January in the West
January 2012 was a month of extremes in the West. Alaska experienced bitter cold and heavy coastal snows, while record-breaking highs and extended warm periods dominated the Southwest and Inland Northwest. Heavy rain and snowfall throughout the second half of the month helped much of the Northwest recover some of their moisture deficit, while the Southwest remained nearly dry.
Strong and persistent ridging took hold over the West for most of January 2012,resulting in positive temperature departures from normal for most of the region. The greatest positive departures were observed in the Rocky Mountains and especially the plains of Montana, with slightly negative departures seen in coastal areas of the Northwest. During the first week of January, record highs occurred throughout the West. At inland non-mountainous areas, temperatures in the high 50s F (13-15 C) into the low 60s F (16-17 C) were enough to meet or break records; in the Southwest, 81 F (27 C) in Phoenix on New Year’s day met the previous record high. Phoenix experienced its 4th warmest January on record (1895+). On January 2nd the high of 85 F (29.4 C) at the University of California, Los Angeles shattered the previous daily record of 80 F (26.6 C) set in 1969. Another less extreme but still quite widespread warm outbreak occurred mid-month (13-15th) with record temperatures tied or set in California, Nevada, southern Idaho, Utah, and Wyoming. The last few days of the month saw Santa Ana conditions and record temperatures in the neighborhood of 80 F (26.6 C) for Southern California and the Central Valley, as well as record daily highs in Wyoming, Nevada, and eastern Montana. Bakersfield, CA experienced its 10th warmest January on record since 1893 and Great Falls and Billings, Montana recorded their 15th and 16th warmest Januarys, respectively.
In stark contrast to mild January temperatures in the lower 48, frigid conditions dominated Alaska. Record lows were broken or nearly missed throughout the state in the first and last weeks of the month. On January 29 and 30, Bettles, Alaska reached -60 F (-51.1 C) breaking previous records of -56 F (-48.8 C) and -58 F (-50 C), respectively. By January 13, Nome had broken or tied 5 low temperature records with temperatures in the -30 F (-34.4 C) range. The low temperatures have allowed for Bering Sea ice to advance rapidly southward during the last week of the month at a rate of 10 miles/day (16 km/day), much faster than the usually observed rate of 2-3 miles/day (3-5 km/day). The advancing ice is expected to heavily impact the crabbing industry. Many locations throughout the state also set daily snowfall and precipitation records in the first part of the month, described in detail below.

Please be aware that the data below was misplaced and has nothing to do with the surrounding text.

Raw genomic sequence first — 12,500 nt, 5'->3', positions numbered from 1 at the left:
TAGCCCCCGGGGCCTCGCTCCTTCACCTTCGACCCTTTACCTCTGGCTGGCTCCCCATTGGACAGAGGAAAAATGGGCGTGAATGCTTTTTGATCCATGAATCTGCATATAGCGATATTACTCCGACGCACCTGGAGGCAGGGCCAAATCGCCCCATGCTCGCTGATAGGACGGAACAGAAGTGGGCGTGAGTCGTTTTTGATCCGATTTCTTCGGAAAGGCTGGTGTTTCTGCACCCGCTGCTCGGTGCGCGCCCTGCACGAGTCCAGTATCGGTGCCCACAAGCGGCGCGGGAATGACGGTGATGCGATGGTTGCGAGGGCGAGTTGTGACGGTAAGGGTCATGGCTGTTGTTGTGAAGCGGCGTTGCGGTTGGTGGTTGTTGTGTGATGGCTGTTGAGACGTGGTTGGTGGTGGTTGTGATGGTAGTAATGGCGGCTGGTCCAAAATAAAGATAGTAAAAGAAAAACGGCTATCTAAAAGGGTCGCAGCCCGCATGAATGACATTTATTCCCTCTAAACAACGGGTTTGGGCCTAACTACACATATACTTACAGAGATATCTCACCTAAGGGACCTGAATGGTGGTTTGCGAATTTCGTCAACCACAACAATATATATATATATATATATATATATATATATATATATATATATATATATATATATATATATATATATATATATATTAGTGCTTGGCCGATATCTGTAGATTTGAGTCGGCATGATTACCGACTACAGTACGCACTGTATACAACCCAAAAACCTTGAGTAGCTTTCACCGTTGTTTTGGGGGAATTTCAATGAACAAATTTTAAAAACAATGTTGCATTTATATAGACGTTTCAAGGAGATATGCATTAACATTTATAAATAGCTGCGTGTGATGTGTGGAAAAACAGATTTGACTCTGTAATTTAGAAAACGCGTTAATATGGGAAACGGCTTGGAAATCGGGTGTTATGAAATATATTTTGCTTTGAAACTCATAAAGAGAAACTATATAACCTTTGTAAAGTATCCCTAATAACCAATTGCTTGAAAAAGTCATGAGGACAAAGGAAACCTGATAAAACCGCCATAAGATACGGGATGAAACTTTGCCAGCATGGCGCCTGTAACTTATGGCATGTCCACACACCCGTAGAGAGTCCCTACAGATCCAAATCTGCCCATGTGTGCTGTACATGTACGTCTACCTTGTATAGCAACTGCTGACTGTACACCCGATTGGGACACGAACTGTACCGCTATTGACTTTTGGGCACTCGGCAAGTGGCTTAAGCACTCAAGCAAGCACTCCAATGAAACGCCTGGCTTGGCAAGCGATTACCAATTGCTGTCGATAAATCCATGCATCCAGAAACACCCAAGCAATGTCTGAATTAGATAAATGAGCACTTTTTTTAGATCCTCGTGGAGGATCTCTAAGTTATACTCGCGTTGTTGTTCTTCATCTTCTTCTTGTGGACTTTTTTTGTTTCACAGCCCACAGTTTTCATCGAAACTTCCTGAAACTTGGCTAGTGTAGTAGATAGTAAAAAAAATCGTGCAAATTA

Mid-January, a procession of moisture-laden systems tracked through the Pacific Northwest, bringing rainfall totals to over 100% of a normal January in much of Washington, Oregon, Idaho, and portions of Montana. Another strong precipitation event associated with a deep subtropical moisture tap occurred in the Northwest on January 24 and 25 and produced additional precipitation records, though in this case slightly further south, targeting southern Washington, Oregon, far northern Nevada, and Southern Idaho.